4 UC Berkeley faculty receive Guggenheim Fellowship

Photo of Christopher J. Chang, Raúl Coronado, Ken Light, Debarati Sanyal
Out of the 184 Guggenheim Fellowship recipients this year, four were UC Berkeley faculty. These campus recipients include Raúl Coronado, Ken Light, Debarati Sanyal and Chris Chang.

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Although he felt the odds were difficult, as he made progress into his second book, UC Berkeley associate professor of ethnic studies Raúl Coronado thought it was the perfect time to apply for a Guggenheim Fellowship.

Guggenheim Fellowships are given to individuals who demonstrate the capacity for productive scholarship for artists, writers, scholars and scientists, according to the John Simon Guggenheim Memorial Foundation. Four UC Berkeley faculty out of the 184 recipients received the fellowship this year, including Coronado, professor of photojournalism Ken Light, professor of French Debarati Sanyal, and professor of chemistry and molecular and cell biology Chris Chang.

Coronado said his research focuses on the history of the Latinx self during the late 18th to late 19th centuries. He added that he detected different assumptions about what it means to be an individual and found Latinx communities had a robust language for the self and community.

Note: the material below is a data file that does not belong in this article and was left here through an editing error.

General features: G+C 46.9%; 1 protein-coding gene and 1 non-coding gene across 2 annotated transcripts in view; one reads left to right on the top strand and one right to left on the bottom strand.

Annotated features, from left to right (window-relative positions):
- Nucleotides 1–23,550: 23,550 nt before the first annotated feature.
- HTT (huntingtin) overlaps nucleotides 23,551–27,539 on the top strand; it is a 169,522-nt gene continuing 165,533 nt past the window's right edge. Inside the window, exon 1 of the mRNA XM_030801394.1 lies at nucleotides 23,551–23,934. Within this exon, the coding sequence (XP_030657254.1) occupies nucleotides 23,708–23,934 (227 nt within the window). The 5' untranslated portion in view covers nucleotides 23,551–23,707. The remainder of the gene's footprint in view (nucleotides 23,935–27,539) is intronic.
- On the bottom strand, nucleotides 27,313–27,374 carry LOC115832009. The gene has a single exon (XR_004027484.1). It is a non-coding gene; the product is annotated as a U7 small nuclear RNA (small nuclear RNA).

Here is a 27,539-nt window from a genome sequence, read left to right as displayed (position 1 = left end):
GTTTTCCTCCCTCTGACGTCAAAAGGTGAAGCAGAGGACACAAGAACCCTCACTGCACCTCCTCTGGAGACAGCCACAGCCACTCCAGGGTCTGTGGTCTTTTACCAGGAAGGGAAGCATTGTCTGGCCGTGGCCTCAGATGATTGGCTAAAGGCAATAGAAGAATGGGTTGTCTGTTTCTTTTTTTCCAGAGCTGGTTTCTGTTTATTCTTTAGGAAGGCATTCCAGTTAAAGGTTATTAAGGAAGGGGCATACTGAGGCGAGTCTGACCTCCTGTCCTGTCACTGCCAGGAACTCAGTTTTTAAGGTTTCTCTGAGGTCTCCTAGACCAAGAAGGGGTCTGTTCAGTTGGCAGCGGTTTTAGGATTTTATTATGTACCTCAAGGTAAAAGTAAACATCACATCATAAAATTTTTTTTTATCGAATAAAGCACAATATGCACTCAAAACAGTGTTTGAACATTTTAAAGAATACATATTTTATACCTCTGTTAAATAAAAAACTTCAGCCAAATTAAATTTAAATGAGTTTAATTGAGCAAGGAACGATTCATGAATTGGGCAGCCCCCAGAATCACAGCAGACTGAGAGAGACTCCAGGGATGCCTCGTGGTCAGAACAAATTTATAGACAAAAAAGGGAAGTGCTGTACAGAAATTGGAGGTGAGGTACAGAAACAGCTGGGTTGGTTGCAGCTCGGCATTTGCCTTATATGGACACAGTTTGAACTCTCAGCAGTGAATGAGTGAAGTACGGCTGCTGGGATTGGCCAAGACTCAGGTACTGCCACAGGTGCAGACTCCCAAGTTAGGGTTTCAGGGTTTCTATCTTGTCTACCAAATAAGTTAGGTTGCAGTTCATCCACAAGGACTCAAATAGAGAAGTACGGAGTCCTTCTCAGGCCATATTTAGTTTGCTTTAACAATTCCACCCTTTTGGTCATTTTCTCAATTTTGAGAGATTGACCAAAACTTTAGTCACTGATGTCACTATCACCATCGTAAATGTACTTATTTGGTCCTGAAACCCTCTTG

“It’s incredible to be honored in this way, to be recognized for the contributions I’ve made to the humanities, to Latinx studies, to ethnic studies,” Coronado said.

With this opportunity, Coronado will have time to focus on his personal aspirations and take time off from teaching and administrative work, according to Coronado.

Similar to Coronado, Sanyal said the fellowship will allow her to take leave next year to work on her book, “Arts of the Border: Voices of Displacement at the Edges of Europe.” Her research and instruction covers cultural representations of border, migration and refugees from French-speaking areas, according to Sanyal.

“I’m honored that the project is recognized and supported by the fellowship,” Sanyal said in an email.

Nicholas Paige, campus department chair of French, said he is “thrilled” that Sanyal was selected as a fellow.

Paige added that the book Sanyal is working on challenges common stereotypes refugees face by looking to an array of artistic practices.

“Sanyal’s award means that something like a third of French’s active faculty have attained this honor, so as chair of the Department of French I’m particularly happy!” Paige said in an email.

Chang’s research into the area of metals in medicine granted him the fellowship. He noted that he wants to exploit metal nutrient vulnerabilities in diseases such as cancer, obesity and neurodegeneration to develop new therapies.

Support from the foundation’s grant will provide flexibility to pursue “high-risk, high-reward research,” according to Chang.

Light said he applied for the fellowship to further his work on a documentary photography project focusing on understanding swing states and their communities after the 2020 presidential election.

Additionally, through the “generous” financial support, Light will be able to travel extensively and pay for materials he needs, which will help him move the project along, according to Light.

“It’s exciting to see the other fellows from the university and to know that Berkeley has a history of diverse faculty receiving the Guggenheim,” Light said.

Shylie Ati is an academics and administration reporter. Contact her at [email protected] and follow her on Twitter at @shylieati.